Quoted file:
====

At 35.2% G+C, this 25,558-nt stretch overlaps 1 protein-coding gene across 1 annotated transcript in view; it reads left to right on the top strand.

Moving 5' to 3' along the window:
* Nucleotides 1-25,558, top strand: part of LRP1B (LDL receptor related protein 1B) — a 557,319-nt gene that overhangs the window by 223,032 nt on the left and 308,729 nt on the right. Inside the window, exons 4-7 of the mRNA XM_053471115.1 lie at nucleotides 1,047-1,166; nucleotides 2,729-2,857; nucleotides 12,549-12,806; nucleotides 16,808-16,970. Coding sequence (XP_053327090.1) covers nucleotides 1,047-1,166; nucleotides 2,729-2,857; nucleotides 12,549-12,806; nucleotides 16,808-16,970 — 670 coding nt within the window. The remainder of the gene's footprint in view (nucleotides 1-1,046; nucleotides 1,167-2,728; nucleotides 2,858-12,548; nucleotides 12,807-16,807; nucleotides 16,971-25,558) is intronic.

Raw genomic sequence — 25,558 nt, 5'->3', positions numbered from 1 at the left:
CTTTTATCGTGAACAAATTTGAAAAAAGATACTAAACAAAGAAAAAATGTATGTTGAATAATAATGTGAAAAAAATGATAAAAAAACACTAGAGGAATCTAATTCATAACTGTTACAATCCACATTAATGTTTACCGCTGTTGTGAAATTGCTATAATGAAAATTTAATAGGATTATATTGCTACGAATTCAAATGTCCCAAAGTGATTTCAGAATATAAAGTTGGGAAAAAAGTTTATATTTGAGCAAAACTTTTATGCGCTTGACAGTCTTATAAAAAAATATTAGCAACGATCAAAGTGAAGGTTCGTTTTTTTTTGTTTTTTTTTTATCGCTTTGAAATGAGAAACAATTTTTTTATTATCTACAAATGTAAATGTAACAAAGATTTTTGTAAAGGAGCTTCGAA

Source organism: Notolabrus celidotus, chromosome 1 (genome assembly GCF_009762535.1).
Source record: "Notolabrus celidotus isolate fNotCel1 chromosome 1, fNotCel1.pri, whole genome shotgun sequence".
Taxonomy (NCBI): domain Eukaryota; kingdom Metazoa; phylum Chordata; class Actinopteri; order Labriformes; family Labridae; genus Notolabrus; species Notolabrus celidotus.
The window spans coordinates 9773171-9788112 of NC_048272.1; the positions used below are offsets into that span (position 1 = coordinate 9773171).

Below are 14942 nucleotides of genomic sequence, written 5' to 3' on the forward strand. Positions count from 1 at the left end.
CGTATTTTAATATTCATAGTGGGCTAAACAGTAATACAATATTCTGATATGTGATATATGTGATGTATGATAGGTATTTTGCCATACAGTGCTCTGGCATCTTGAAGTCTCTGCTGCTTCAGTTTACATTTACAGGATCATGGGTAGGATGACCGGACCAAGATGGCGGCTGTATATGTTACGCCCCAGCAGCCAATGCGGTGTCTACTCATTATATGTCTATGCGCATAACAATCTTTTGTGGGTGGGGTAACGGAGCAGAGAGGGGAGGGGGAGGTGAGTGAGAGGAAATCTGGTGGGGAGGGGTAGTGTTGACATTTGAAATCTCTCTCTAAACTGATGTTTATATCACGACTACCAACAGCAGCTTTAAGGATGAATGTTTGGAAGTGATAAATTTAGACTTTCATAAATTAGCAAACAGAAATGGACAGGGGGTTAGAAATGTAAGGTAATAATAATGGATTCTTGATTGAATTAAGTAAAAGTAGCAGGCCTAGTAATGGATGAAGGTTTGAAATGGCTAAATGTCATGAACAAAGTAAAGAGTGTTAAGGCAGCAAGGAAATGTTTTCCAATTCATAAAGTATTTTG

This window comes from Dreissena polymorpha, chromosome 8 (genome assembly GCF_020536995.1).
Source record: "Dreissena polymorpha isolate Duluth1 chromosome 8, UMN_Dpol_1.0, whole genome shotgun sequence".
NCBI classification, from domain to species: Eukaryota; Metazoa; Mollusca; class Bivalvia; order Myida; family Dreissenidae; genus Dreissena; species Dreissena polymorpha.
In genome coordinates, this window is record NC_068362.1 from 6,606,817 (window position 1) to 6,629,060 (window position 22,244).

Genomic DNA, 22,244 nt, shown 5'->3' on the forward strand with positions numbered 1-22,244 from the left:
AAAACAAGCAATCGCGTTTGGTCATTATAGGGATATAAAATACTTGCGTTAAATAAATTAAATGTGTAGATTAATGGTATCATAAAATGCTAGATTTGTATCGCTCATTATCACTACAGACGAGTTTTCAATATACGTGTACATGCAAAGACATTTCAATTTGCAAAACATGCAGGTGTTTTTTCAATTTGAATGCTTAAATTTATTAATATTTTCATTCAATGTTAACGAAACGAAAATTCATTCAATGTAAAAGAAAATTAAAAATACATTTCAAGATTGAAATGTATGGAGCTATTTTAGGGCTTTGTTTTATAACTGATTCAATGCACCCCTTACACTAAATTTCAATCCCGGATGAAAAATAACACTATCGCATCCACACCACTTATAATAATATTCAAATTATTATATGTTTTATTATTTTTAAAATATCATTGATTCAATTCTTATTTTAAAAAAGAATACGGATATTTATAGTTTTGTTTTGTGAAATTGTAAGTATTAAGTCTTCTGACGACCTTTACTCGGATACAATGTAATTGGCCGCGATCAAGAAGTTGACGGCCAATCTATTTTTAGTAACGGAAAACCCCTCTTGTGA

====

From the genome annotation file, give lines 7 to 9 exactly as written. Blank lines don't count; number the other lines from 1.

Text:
Source record: "Notolabrus celidotus isolate fNotCel1 chromosome 1, fNotCel1.pri, whole genome shotgun sequence".
Taxonomy (NCBI): domain Eukaryota; kingdom Metazoa; phylum Chordata; class Actinopteri; order Labriformes; family Labridae; genus Notolabrus; species Notolabrus celidotus.
The window spans coordinates 9773171-9788112 of NC_048272.1; the positions used below are offsets into that span (position 1 = coordinate 9773171).